As Mubin Sumssu poses proudly with his family after the name of his 14-year-old daughter is posted outside his gate, he envisions a new future for her. “I hope she studies well, progresses in life, does a good job and makes a name for herself.”

This is not the life that girls can traditionally aspire to in this Muslim-dominated village, which lies in one of the country’s most backward districts in the northern Haryana state. Many girls do not complete school and their lives revolve around household chores and looking after siblings from an early age. Most are married off young.

The nameplate campaign, called “Daughter’s Pride Festival,” hopes to make a difference by persuading village families to treat girls on par with boys. The aim: Names of girls plastered outside doors will carry the winds of change inside homes that continue to be ruled firmly by men.

The head of the village council is a 23-year-old woman, Anjum Aara — laws mandating female participation in local bodies have brought women like her to prominence. More educated than most girls in the village, Aara has been emphasizing the importance of educating girls since she came to Patuka after her marriage.

She is optimistic that the latest campaign will raise consciousness about the need to empower women. “It will make people understand that the daughter is the identity of the family,” Aara said. “They will be inspired to educate girls. Those with negative thinking about this will become more positive.”

Patriarchal mindsets

It is not an easy goal in places where women traditionally never had a voice. One village woman approached by a reporter for her reaction to the campaign refused to speak without her husband’s permission. The girls whose names have appeared outside homes are shy and appear to have limited understanding about its significance.

India, Names
Some families in Patuka village in Haryana state are posting nameplates of their daughters as part of a campaign that aims to change patriarchal attitudes and empower women. VOA

Nonetheless, the man spearheading the campaign, Sunil Jaglan, is optimistic that such steps will slowly usher in social transformation. The nameplate campaign is part of a model he followed in his village, Bibipur, when he was its head. It has now been adopted by the government in scores of villages.

Jaglan says it is not easy to persuade men to put their daughters’ names outside homes in villages with deeply entrenched customs.

He points out that virtually no women get a share of parental property despite laws granting them equal rights. Terming the campaign a “mind-strike,” Jaglan says that “this is a symbol to make people understand that putting the man’s name is not enough. The woman also lives there. She also has an equal stake in the home, in the property, in the village.”

The initiative cuts across religious communities in a country where patriarchal mindsets prevail among both the majority Hindu community and minority Muslims.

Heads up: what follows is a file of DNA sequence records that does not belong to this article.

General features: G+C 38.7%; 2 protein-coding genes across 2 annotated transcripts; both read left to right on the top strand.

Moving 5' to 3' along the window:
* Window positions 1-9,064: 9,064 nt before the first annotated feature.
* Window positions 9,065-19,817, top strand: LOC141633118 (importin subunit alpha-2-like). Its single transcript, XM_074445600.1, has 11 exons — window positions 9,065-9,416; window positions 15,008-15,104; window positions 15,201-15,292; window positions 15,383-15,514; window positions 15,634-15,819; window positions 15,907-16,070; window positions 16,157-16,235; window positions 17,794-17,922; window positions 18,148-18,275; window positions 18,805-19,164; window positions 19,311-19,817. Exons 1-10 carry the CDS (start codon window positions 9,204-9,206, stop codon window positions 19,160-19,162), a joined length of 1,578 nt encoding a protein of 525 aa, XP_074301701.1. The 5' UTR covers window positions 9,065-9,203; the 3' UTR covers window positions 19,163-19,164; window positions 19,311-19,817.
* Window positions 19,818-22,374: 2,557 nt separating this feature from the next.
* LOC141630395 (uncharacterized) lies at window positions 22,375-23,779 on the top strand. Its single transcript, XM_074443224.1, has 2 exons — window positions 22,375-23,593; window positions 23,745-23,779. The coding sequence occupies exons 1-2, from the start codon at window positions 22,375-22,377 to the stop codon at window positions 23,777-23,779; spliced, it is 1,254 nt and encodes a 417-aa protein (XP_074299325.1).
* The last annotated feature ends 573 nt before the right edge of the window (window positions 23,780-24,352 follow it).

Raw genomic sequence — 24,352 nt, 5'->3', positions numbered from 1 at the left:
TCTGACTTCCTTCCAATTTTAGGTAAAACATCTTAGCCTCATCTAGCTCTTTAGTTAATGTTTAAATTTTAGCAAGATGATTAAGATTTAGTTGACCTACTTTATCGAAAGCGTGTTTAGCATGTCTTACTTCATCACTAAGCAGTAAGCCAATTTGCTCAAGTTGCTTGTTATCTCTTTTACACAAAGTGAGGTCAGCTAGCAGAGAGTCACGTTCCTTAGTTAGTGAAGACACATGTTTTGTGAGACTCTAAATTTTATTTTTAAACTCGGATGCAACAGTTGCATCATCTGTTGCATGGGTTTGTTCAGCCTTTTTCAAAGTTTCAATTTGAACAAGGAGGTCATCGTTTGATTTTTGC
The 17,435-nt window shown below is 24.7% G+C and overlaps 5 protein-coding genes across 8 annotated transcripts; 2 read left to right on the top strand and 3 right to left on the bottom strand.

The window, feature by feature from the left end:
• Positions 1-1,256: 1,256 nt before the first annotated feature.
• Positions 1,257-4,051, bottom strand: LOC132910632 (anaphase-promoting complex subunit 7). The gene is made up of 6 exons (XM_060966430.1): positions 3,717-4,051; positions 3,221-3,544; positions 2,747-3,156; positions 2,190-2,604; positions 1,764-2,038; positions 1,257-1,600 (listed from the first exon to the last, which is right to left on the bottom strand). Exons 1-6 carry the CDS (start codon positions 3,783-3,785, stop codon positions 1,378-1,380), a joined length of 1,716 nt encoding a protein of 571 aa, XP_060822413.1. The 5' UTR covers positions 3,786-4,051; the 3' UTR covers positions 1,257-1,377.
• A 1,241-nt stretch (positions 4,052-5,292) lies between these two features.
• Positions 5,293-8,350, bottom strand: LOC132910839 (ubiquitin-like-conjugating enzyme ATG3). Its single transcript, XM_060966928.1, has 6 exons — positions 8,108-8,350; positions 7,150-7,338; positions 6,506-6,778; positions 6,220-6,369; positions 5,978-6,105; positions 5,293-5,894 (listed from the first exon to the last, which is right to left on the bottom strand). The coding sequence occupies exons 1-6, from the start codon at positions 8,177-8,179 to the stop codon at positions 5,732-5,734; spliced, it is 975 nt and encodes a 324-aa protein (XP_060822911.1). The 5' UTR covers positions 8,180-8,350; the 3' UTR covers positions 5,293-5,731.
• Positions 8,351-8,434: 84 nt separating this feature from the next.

India, Names
Many families in Alipur village in Haryana state are now educating young girls, and say they will treat them on par with boys. VOA

About 20 kilometers down a road that cuts through fields blooming with the golden mustard crop, 25 out of 700 homes in another village boast of nameplates with their daughters’ names. Alipur is more prosperous, but traditional mindsets rule here as well — women automatically cover their heads when they see men.

Skewed gender ratio

In this Hindu-dominated village, the campaign is addressing another challenge: a skewed gender ratio. In Alipur, as in thousands of other villages, the number of girls dwindled in recent decades due to illegal sex-selective abortions. The practice, known as female foeticide, has flourished in a society that traditionally prefers boys.

Nobody knows that better than Mahesh Jangra, whose home flashes the name of his 10-year-old daughter, Dipti. Growing up in Alipur, he saw many more boys than girls in his village. But he says the imbalance has brought an awakening.

“Now people realize that who will the boys marry if there are no girls?” Jangra said. “First everyone gave priority to sons, now we want to treat sons and daughters equally and put the daughter’s name ahead.”

That is why he willingly put his daughter’s name outside his door, instead of that of his 15-year-old son.

India, Names
Many women in Alipur village in Haryana state keep their head covered, as tradition demands. VOA

So far it is the more affluent families like that of Jangra that have opted to post their daughters’ names. But as they are usually the trendsetters in the village, the hope is that others will follow suit.

Komal Kalonia, a 19-year-old college student, is one of the few girls who has received a good education. She says her family did not need any persuasion to put her name outside. Kalonia feels the nameplate will send a message.

“When a passerby sees this, it will encourage them to do the same and take their thinking a step ahead,” she said.

As such campaigns make a mark, the state’s gender ratio has improved from 834 girls for 1,000 boys, according to the 2011 census, to 914 last year.

Also Read: The Risk of FGM Hangs Above British Schoolgirls During Holiday Break

It will need a lot of perseverance to achieve women’s empowerment, says Jaglan, but the hope is that the names of girls being displayed outside doors will herald a brighter future for girls.

“I cannot say everybody’s mindset has changed. But if families agree happily, then the message we are giving through these nameplates will ultimately percolate down.” (VOA)